In July, 1973, Alexander Butterfield, a virtually unknown White House staffer, revealed, in testimony before the Senate Special Watergate Committee, that President Nixon had installed a secret taping system in the White House, and that all of Nixon’s conversations were recorded, automatically, on tape.
The White House had released a document to the Committee staff that was intended to defend the President by impugning and rebutting public testimony that Presidential Counsel John Dean had given the month before. The document contained extensive quotations from conversations between Nixon and Dean, and Committee staffers started to wonder how, exactly, these lengthy quotations were obtained. They began routinely asking interviewees whether they knew of a taping system. When they asked Butterfield, he replied with one of the great sentences in US legal and political history: “I was wondering when you would ask that.” “Yes,” he continued; “there is tape in the White House.”
It is difficult to convey, to those of you too young to remember the Watergate episode, how electrifying Butterfield’s revelations were. It’s one of the very few “people remember where they were when they heard …” moments that did not involve loss of life (Pearl Harbor, the Kennedy Assassination, 9-11). At the time of his testimony, the Watergate hearings had been going on for months, and there had been charges and counter-charges and counter-counter charges involving what the President had been told, and what the President had said, in connection with the Watergate break-in. And then suddenly, seemingly out of the blue, it turned out that there was a record of everything that people had told Nixon, and everything Nixon had told them.
It was a true bombshell. If there is a single moment that represents the beginning of the end of Nixon’s presidency, this was it. The tapes were at the center of the Saturday Night Massacre; Special Prosecutor Archibald Cox demanded their production as part of his investigation, and Nixon ordered Attorney General Elliot Richardson to fire Cox; when Richardson refused, Nixon fired him, and ordered Deputy AG (and, at least for the moment, Acting AG) William Ruckleshaus to fire Cox; when Ruckelshaus refused, Nixon fired him, until he finally found someone in the chain of command—Robert Bork, in his first starring role—willing to do as ordered. The Saturday Night Massacre then led directly to the House Impeachment hearings and passage of the Articles of Impeachment.
And it was Nixon’s subsequent refusal, the following year, to turn over the tapes to Judge Sirica (DDC) to be used as evidence in criminal cases brought by the new Special Prosecutor, Leon Jaworski, that led to an epic confrontation between the Executive and Judicial Branches. On July 24, 1974 a unanimous Supreme Court ordered Nixon to turn over the tapes in (the aptly-named) US v. Nixon, and, fortunately for the country, he did so. Two weeks later, transcripts were released by Judge Sirica, including the famous “smoking gun”: the conversation between Nixon and his top aides on June 23, 1972—six days after the Watergate break-in—in which Nixon approves the plan to try to get CIA Director Richard Helms to tell FBI Director L. Patrick Gray to halt the Bureau’s investigation into the Watergate break-in on the grounds that it was a “national security matter,” when it was, in fact, purely a matter of protecting Nixon’s rear end.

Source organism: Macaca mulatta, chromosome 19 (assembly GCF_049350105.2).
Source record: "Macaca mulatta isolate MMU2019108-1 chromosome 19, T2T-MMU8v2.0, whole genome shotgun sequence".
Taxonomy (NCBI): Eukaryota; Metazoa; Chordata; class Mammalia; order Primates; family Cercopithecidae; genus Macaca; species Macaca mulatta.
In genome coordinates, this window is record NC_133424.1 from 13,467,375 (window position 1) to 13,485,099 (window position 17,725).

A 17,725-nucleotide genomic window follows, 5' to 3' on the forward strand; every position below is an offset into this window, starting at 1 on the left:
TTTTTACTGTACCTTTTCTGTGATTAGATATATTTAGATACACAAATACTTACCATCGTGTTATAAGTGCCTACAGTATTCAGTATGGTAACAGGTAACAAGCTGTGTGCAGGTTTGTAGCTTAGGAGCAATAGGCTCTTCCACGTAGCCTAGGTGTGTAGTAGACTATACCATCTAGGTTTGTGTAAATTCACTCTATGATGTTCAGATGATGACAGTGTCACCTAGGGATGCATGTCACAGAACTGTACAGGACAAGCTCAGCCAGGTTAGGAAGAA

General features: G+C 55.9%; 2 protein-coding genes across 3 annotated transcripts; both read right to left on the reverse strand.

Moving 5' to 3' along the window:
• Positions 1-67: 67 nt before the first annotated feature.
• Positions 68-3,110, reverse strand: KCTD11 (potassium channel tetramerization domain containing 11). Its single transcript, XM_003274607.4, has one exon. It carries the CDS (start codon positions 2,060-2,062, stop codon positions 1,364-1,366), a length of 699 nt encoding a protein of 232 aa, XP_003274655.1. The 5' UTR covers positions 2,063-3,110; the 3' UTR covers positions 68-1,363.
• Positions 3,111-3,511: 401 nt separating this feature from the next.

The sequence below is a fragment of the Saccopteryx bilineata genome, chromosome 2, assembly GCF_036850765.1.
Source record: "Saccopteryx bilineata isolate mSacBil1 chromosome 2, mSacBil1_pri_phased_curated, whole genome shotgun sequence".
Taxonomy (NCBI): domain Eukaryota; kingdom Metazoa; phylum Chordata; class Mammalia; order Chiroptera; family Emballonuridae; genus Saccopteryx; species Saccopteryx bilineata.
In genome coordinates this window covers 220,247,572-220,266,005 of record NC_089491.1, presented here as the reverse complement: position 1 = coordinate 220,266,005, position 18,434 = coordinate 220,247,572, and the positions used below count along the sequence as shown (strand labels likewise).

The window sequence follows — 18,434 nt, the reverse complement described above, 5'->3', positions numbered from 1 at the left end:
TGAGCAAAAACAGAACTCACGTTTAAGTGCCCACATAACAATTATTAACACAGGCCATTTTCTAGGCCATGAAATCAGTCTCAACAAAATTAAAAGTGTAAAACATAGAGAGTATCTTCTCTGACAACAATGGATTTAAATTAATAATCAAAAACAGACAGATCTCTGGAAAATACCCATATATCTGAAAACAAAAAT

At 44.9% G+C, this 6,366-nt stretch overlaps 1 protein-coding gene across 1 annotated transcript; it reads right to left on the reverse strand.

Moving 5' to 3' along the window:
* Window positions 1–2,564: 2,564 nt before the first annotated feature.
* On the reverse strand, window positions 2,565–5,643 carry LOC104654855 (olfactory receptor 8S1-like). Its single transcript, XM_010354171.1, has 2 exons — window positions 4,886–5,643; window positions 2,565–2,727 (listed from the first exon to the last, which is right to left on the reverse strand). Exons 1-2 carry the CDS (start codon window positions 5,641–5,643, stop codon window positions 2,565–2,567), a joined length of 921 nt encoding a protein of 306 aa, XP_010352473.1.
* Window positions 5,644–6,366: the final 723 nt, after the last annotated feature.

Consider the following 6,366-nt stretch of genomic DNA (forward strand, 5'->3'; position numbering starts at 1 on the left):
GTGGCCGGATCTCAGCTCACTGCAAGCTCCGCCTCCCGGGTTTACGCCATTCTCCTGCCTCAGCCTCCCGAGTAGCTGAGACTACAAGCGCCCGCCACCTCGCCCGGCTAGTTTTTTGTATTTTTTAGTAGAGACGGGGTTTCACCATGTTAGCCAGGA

Once the “smoking gun” transcript was made public, Nixon’s political support vanished more-or-less overnight. The Republicans jumped ship en masse; the 10 Republicans on the House Judiciary Committee who had voted against the Articles of Impeachment (compared to the seven who had voted for impeachment) all stated publicly that they would change their vote when the Articles came up on the House Floor, and, famously, a delegation of prominent Republican senators—including Sens. Goldwater, Baker, Scott men of real character and patriotism and dignity, who understood the need to put the needs of the country before the needs of their party—visited the Oval Office and gave Nixon the bad news: they wouldn’t support him anymore, and he would lose an impeachment vote in the Senate.
Is it just me, or are others starting to have that “deja vu all over again” feeling? I’m not the only one who thinks that there just might be—might be—a more detailed account of exactly what President Trump said in that July 25th phone call, am I? I am aware that Nixon himself ordered the White House taping system dismantled, and that subsequent presidents, Democrats and Republicans alike, have been loath to re-install it precisely because of the hot soup in which it had landed Nixon and could land them. At the same time, in 2019 it is difficult to imagine—for me, at least—that the highest levels of our government rely entirely on mid-20th century stenographic technology to make a record of who said what to whom.
When the Wall Street Journal first reported on Trump’s July 25th phone call, the reporters, quoting “people familiar with the matter,” observed that Trump “repeatedly pressured the president of Ukraine to investigate Joe Biden’s son, … urging Volodymyr Zelensky about eight times to work with Rudy Giuliani on a probe that could hamper Mr. Trump’s potential 2020 opponent.” But the “memorandum” released by the White House with a “summary” of the conversation doesn’t have eight references to Biden or to Giuliani. Makes you wonder, no?
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